Benefits if I work less than 16 hours a week
Published 26 March 2016
Find out what you could be entitled to claim.
If you only work a few hours a week, it’s likely that your income will be fairly low and this can make it difficult to budget for all of your bills and anything else you have to pay. That’s why you’ll want to make sure you’re claiming any extra money you’re able to, as this can make it easier to afford your financial commitments.
You’re more likely to be entitled to a wider range of benefits and tax credits if you work less than 16 hours a week so let’s go through everything you could claim.
Working more hours? See what you could be entitled to if you work over 16 hours.
Income Support can provide extra help towards the cost of living if you’re on a low income. It’s paid at a standard rate of £57.90 a week if you’re aged 16-24 and £73.10 if you’re 25 or over. However, you could be entitled to more depending on your circumstances, such as if you’re a single parent or if you’re disabled.
To qualify for Income Support, you have to work less than 16 hours a week and if you have a partner, they must be working 24 hours a week or fewer. You usually won’t qualify if you’re already receiving Jobseeker’s Allowance (JSA) or Employment and Support Allowance (ESA) or if you have more than £16,000 in savings.
If you’re currently seeking further work, even if you’re working part-time already, you may instead be able to claim JSA. This is designed to support you while you’re looking for a job and you’ll usually have to attend a meeting at a Jobcentre Plus office to talk about how you’ve been searching for further employment.
Like Income Support, you’ll have to work less than 16 hours a week but you must be available to work more. You could claim up to up to £57.90 a week in Contribution-based JSA if you’re between 16 and 24 or up to £73.10 if you’re 25 or over. How much you get will depend on whether you’ve paid enough National Insurance contributions but you could be eligible for Income-based JSA based on how much you’re paid or how long you’ve been claiming Contribution-based JSA for – try using a benefits calculator to see if you qualify for this.
Employment and Support Allowance
Although Employment and Support Allowance (ESA) is designed to give financial assistance if you’re unable to work due to illness or disability, you are allowed to do ‘permitted work’ and still claim the benefit. You’ll have to work for less than 16 hours a week and you can only earn up to £107.50 a week, for 52 weeks or less – it’s best to speak to the DWP before you do this.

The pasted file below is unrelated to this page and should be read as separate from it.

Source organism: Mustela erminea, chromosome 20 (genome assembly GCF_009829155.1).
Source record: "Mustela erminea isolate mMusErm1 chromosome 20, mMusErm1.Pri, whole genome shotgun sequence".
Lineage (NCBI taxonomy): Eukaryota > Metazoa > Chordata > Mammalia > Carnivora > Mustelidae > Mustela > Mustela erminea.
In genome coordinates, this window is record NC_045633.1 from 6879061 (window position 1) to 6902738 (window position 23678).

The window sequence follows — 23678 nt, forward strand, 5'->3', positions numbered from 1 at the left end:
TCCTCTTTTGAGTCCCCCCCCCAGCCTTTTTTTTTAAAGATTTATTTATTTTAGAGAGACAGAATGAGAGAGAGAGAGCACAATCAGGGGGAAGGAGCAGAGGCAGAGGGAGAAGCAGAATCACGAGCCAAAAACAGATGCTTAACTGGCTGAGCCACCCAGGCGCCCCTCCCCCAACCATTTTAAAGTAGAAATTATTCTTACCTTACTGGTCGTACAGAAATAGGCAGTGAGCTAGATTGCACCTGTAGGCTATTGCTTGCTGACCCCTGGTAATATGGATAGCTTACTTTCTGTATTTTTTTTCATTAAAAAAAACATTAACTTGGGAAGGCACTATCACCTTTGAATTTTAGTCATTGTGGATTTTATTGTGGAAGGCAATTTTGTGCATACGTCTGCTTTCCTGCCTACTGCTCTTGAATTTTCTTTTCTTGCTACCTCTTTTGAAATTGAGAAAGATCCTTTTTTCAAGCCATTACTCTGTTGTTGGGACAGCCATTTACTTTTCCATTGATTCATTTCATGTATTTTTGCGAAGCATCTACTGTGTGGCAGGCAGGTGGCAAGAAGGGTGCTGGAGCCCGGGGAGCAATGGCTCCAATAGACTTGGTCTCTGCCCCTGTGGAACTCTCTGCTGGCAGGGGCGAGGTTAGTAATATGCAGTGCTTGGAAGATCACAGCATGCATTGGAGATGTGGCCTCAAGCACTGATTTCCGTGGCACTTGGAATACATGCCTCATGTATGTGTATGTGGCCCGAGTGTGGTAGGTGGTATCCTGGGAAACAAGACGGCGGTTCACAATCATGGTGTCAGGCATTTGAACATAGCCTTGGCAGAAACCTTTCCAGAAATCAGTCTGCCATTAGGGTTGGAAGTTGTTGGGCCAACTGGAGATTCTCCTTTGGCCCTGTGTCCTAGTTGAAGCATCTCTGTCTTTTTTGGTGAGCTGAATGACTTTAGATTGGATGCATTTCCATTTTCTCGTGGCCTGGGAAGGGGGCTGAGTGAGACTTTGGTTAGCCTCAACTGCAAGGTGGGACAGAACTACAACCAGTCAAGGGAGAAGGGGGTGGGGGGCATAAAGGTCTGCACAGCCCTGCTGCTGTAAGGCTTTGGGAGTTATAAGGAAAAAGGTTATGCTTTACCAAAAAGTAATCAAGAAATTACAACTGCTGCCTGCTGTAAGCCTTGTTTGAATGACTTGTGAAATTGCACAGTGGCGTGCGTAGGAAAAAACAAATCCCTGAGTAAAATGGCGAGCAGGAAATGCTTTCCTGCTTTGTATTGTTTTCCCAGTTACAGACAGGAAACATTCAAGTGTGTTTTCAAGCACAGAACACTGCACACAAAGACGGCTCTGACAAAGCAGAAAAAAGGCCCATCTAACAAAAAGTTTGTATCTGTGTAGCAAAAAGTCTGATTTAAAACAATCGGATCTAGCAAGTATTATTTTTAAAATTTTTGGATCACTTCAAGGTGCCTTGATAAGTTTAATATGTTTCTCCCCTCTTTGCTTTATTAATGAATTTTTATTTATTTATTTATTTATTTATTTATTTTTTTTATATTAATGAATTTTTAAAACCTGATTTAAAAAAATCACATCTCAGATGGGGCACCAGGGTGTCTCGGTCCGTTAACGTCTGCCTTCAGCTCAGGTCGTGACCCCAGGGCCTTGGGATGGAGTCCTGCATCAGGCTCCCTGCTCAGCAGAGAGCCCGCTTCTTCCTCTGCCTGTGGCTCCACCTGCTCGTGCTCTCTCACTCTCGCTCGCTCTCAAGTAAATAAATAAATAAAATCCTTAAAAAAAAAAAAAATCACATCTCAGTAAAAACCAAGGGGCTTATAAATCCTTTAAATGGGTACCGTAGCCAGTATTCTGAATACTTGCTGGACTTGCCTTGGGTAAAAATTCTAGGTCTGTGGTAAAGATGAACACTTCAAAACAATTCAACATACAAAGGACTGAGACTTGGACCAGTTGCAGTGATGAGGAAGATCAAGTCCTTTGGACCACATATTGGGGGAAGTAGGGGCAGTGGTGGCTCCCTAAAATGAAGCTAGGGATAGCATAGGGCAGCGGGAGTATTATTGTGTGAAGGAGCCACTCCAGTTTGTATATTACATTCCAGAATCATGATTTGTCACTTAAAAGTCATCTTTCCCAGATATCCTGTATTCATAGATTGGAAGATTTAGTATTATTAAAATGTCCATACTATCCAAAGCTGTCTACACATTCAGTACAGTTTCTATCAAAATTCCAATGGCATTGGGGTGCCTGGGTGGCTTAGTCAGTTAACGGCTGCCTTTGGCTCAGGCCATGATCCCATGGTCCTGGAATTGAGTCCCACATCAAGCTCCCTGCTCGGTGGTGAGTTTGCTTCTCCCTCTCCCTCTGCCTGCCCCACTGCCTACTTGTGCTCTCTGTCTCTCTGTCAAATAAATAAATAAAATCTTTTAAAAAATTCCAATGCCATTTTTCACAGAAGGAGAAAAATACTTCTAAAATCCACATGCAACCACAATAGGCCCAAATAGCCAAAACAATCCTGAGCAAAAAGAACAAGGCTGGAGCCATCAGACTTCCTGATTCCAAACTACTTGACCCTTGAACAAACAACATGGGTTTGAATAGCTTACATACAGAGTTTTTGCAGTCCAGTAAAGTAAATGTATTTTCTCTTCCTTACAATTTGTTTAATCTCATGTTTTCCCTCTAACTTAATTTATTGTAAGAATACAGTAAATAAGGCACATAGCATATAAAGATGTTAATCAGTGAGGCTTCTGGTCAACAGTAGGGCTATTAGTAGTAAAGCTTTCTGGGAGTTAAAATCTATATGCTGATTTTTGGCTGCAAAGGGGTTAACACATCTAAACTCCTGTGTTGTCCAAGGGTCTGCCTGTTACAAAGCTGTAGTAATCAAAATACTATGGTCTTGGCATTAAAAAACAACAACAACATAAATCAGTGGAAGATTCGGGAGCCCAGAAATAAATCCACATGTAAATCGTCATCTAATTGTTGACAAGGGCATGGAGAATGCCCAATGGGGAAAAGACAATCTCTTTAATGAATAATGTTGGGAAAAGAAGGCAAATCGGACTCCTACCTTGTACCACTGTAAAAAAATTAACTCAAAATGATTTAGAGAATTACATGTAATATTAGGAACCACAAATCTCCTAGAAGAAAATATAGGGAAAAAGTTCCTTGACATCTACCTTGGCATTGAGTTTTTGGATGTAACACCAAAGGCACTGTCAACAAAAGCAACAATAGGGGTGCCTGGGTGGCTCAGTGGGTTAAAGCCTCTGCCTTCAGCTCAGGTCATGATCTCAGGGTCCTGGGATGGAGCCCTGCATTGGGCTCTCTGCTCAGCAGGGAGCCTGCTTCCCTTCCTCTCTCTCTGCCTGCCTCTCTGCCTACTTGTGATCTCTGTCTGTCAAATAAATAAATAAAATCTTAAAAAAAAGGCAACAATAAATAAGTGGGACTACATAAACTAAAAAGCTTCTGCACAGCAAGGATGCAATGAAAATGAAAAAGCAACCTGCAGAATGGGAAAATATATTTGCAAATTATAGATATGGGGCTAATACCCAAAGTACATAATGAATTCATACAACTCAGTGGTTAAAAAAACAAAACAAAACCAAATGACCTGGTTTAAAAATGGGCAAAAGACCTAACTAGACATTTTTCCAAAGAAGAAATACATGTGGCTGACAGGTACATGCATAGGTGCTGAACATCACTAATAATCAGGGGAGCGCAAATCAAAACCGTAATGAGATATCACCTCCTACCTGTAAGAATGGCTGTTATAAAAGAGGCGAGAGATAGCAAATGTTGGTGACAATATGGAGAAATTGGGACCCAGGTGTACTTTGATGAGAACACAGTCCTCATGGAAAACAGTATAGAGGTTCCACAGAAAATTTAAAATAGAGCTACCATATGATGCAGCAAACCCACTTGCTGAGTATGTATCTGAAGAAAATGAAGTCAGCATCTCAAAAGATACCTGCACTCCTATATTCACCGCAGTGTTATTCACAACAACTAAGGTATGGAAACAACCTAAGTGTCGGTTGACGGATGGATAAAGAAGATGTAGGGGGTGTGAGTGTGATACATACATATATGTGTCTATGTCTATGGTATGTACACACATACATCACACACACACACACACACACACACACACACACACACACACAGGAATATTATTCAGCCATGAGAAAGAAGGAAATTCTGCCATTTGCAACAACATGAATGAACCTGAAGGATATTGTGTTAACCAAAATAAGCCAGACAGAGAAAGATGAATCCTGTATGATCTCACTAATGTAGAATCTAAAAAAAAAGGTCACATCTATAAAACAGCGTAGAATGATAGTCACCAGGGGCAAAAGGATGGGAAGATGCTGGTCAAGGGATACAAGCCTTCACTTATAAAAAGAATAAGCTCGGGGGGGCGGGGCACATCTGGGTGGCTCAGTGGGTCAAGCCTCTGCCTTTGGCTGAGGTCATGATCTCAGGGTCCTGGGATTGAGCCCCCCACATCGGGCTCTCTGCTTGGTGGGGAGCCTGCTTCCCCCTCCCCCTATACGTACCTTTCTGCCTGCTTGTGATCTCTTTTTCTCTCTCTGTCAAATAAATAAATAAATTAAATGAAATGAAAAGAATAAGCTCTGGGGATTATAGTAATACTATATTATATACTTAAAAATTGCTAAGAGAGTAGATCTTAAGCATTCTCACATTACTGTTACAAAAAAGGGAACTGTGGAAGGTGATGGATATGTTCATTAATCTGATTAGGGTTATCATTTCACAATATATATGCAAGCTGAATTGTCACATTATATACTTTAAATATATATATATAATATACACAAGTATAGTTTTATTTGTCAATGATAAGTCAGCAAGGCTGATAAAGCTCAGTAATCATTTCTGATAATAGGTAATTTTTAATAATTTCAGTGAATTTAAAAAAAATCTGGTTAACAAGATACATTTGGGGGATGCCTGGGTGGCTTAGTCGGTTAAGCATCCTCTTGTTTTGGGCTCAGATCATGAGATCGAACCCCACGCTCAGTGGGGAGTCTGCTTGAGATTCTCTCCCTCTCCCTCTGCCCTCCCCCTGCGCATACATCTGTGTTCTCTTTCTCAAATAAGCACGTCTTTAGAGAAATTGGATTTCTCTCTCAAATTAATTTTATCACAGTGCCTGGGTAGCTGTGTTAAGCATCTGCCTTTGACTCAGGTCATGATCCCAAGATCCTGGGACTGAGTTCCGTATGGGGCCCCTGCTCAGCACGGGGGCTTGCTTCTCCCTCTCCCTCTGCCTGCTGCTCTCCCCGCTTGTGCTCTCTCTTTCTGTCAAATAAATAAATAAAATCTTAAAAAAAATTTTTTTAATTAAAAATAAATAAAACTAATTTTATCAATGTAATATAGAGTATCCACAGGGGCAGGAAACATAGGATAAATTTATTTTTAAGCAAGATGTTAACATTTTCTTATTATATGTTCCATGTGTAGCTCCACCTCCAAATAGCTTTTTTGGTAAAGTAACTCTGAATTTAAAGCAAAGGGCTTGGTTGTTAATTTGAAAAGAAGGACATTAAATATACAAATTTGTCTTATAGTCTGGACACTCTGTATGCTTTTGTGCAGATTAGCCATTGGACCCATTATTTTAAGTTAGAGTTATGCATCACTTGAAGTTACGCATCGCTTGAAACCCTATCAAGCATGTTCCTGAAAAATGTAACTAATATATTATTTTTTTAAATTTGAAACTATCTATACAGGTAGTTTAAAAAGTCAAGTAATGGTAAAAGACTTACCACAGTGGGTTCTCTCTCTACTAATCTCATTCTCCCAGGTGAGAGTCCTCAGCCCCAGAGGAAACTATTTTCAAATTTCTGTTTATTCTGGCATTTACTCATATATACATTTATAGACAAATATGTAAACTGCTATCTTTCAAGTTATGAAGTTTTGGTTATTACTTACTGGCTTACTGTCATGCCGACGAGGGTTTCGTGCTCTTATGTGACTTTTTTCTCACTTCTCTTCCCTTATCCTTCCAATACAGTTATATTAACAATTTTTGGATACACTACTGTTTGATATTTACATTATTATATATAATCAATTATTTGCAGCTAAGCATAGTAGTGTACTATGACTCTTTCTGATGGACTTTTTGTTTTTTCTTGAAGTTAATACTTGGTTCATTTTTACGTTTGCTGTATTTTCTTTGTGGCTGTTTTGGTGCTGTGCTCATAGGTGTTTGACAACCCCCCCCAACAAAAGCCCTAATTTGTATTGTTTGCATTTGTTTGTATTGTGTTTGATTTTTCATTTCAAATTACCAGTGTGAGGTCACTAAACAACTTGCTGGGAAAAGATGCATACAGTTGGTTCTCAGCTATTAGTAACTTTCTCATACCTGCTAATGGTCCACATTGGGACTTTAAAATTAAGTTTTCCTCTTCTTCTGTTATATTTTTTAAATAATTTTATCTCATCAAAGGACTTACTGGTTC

You’ll be eligible to claim the assessment rate of ESA for up to 13 weeks – this will be either up to £57.90 a week if you’re under 25 or up to £73.10 a week if you’re 25 or over. After this time, if you’re entitled to ESA, you’ll either be able to receive up to £102.15 a week for work-related activity ESA – where you’ll have to go to regular interviews to improve your skills – or up to £109.30 a week for support ESA if you don’t need to go to interviews because your illness or disability severely what you’ll be able to do.
Child Tax Credit
You’ll be able to claim Child Tax Credit to help with the cost of raising children that you’re responsible for, as long as you’re over 16 and the child you’re responsible for is under 16. You can claim up to £3,325 if you have one child, up to £6,110 for two children or up to £8,890 for three or more children.
The rules surrounding tax credits and how much you can claim are complicated and it depends on how much you earn. To work it out, the Government has a handy tax credits calculator.
The eligibility rules for Child Benefit are the same as they are for Child Tax Credit – you have to be over the age of 16 and the child you’re responsible for must be under 16. You’ll able to get £20.70 a week for your first child and £13.70 for any more children you have. Either you or your partner can claim Child Benefit, but not both of you.
Housing Benefit could help you if you’re struggling to manage the cost of your rent, whether this is from a private landlord or through social or council housing. How much you get will depend on your individual circumstances and you may get your rent covered completely or just partially.
You can find out more about how to claim with our Housing Benefit blog.
Council Tax Reduction
You may also be eligible to get some help towards the cost of your Council Tax through Council Tax Reduction (CTR). This where the council will reduce the amount of council tax you pay, it’s not a benefit that’s paid to you. You could be excluded from claiming CTR if you have a large amount of savings or if you own a property – it’s best to get in touch with your local council to see what the CTR policy is in your area.
A lot of these benefits will soon be merged into Universal Credit – for more information about how you could manage your finances when this happens, check out our blog.
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